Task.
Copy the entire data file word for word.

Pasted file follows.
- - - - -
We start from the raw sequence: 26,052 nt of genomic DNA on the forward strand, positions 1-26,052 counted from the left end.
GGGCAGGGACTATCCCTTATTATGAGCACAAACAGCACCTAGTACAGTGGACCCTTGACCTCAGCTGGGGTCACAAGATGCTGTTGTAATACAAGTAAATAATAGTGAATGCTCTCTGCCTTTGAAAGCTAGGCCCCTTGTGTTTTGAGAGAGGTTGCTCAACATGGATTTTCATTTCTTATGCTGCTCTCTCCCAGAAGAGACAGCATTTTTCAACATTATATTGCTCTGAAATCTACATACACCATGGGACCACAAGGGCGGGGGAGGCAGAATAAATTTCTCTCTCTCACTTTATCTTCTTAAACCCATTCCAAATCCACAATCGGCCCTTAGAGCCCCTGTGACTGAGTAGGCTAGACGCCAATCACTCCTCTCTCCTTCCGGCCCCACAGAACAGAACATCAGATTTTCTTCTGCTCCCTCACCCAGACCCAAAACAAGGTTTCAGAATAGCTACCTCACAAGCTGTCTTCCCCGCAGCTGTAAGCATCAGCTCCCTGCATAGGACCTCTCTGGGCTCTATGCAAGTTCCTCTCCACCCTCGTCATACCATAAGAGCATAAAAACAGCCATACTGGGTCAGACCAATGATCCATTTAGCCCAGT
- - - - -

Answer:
We start from the raw sequence: 26,052 nt of genomic DNA on the forward strand, positions 1-26,052 counted from the left end.
GGGCAGGGACTATCCCTTATTATGAGCACAAACAGCACCTAGTACAGTGGACCCTTGACCTCAGCTGGGGTCACAAGATGCTGTTGTAATACAAGTAAATAATAGTGAATGCTCTCTGCCTTTGAAAGCTAGGCCCCTTGTGTTTTGAGAGAGGTTGCTCAACATGGATTTTCATTTCTTATGCTGCTCTCTCCCAGAAGAGACAGCATTTTTCAACATTATATTGCTCTGAAATCTACATACACCATGGGACCACAAGGGCGGGGGAGGCAGAATAAATTTCTCTCTCTCACTTTATCTTCTTAAACCCATTCCAAATCCACAATCGGCCCTTAGAGCCCCTGTGACTGAGTAGGCTAGACGCCAATCACTCCTCTCTCCTTCCGGCCCCACAGAACAGAACATCAGATTTTCTTCTGCTCCCTCACCCAGACCCAAAACAAGGTTTCAGAATAGCTACCTCACAAGCTGTCTTCCCCGCAGCTGTAAGCATCAGCTCCCTGCATAGGACCTCTCTGGGCTCTATGCAAGTTCCTCTCCACCCTCGTCATACCATAAGAGCATAAAAACAGCCATACTGGGTCAGACCAATGATCCATTTAGCCCAGT